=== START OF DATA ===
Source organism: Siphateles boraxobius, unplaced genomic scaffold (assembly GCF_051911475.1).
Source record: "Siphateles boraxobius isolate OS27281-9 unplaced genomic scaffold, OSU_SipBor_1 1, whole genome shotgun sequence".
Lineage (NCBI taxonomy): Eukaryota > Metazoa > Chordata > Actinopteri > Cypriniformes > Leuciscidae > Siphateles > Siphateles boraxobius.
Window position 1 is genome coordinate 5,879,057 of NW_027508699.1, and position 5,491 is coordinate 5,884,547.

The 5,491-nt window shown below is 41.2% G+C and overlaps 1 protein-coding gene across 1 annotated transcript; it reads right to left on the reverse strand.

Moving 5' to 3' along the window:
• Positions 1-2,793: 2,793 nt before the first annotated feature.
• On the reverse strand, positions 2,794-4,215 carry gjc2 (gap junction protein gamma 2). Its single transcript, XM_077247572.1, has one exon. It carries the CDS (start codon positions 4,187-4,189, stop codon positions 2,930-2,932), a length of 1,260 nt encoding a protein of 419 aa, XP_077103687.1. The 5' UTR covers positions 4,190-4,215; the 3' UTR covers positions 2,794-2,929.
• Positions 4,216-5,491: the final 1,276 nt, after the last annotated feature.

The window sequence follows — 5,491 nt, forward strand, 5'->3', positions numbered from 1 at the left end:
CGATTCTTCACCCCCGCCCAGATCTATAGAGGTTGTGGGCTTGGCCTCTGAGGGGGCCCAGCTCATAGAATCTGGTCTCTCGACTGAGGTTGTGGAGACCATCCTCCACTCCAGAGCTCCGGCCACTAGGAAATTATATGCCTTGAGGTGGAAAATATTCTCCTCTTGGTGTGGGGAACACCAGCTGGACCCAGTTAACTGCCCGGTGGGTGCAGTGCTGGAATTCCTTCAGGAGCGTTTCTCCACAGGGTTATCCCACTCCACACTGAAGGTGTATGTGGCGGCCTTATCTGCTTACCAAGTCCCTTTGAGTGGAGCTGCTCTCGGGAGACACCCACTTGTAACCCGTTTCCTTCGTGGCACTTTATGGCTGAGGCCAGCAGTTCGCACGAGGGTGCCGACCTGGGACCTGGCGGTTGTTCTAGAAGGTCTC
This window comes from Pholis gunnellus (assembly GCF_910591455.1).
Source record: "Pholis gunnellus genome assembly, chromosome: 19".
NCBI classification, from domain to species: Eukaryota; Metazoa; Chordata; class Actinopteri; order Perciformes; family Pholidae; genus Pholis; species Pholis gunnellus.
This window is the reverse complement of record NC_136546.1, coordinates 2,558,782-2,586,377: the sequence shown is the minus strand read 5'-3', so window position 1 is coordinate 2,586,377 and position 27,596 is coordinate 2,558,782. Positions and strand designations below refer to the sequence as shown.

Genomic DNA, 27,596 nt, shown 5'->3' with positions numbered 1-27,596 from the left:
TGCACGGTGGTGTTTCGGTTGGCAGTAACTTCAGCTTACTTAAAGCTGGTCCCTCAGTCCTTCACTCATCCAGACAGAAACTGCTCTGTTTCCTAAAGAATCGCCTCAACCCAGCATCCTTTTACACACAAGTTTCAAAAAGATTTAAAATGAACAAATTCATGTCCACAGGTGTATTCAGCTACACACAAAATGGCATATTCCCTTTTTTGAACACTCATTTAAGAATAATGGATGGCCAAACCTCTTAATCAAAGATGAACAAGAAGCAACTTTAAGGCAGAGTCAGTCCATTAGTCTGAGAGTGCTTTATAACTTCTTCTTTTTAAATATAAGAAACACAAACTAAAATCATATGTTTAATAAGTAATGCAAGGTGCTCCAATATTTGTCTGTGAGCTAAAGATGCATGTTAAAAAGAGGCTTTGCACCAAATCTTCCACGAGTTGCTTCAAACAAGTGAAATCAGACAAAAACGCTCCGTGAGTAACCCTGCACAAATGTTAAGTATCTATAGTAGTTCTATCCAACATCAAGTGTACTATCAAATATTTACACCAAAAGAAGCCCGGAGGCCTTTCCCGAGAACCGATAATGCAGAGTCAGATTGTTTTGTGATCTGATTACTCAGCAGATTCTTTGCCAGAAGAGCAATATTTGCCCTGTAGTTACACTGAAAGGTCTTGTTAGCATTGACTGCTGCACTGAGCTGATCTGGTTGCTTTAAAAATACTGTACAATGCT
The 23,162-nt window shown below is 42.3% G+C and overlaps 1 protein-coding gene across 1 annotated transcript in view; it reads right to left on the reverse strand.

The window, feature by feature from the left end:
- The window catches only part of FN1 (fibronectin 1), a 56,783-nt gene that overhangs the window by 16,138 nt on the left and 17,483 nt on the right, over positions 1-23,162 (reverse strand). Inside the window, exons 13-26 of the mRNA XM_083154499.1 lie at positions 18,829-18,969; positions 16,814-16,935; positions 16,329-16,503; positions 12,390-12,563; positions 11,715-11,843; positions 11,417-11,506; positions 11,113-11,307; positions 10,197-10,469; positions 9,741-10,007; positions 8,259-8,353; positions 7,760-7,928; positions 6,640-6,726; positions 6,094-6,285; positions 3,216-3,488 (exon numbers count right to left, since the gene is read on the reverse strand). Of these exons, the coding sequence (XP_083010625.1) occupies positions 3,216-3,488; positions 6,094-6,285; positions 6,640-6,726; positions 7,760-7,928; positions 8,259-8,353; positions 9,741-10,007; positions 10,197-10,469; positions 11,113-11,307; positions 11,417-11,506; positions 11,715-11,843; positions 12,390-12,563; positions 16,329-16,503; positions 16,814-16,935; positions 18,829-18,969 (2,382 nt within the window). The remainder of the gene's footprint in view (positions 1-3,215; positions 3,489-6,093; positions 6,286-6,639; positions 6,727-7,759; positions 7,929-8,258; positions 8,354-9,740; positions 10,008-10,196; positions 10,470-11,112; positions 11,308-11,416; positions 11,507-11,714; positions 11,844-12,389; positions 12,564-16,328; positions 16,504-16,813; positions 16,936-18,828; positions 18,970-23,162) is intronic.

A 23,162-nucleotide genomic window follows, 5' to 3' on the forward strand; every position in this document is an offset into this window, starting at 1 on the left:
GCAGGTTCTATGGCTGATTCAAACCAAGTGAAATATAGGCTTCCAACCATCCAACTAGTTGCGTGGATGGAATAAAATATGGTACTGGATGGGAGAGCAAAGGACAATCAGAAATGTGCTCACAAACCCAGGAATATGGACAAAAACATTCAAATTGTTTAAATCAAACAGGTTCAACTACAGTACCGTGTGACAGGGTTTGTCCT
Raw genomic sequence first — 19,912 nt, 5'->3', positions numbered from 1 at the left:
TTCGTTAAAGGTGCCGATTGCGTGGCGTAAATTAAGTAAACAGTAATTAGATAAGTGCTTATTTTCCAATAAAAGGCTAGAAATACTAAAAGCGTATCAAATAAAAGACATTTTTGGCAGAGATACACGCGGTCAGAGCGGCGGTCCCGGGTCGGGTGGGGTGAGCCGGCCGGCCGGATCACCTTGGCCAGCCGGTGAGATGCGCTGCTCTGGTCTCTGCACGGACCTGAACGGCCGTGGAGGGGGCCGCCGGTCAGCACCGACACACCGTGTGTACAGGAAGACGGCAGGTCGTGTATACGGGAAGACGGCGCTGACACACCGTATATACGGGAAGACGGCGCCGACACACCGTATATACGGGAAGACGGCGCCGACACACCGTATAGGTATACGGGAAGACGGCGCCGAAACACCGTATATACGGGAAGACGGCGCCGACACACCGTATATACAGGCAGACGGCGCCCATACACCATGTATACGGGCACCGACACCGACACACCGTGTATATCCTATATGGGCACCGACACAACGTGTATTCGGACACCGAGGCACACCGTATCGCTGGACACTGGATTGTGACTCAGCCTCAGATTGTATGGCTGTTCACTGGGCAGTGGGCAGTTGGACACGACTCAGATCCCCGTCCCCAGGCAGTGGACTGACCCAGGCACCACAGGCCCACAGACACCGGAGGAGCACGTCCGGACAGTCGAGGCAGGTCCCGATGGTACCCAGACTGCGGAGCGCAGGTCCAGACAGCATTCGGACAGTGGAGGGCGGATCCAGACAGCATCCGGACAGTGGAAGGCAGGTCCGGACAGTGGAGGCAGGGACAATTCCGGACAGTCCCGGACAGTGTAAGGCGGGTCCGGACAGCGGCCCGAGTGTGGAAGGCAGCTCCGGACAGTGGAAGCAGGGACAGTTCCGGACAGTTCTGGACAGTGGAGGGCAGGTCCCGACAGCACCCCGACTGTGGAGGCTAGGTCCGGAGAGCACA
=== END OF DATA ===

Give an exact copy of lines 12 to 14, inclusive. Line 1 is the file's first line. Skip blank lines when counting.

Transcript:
This window comes from Pholis gunnellus (assembly GCF_910591455.1).
Source record: "Pholis gunnellus genome assembly, chromosome: 19".
NCBI classification, from domain to species: Eukaryota; Metazoa; Chordata; class Actinopteri; order Perciformes; family Pholidae; genus Pholis; species Pholis gunnellus.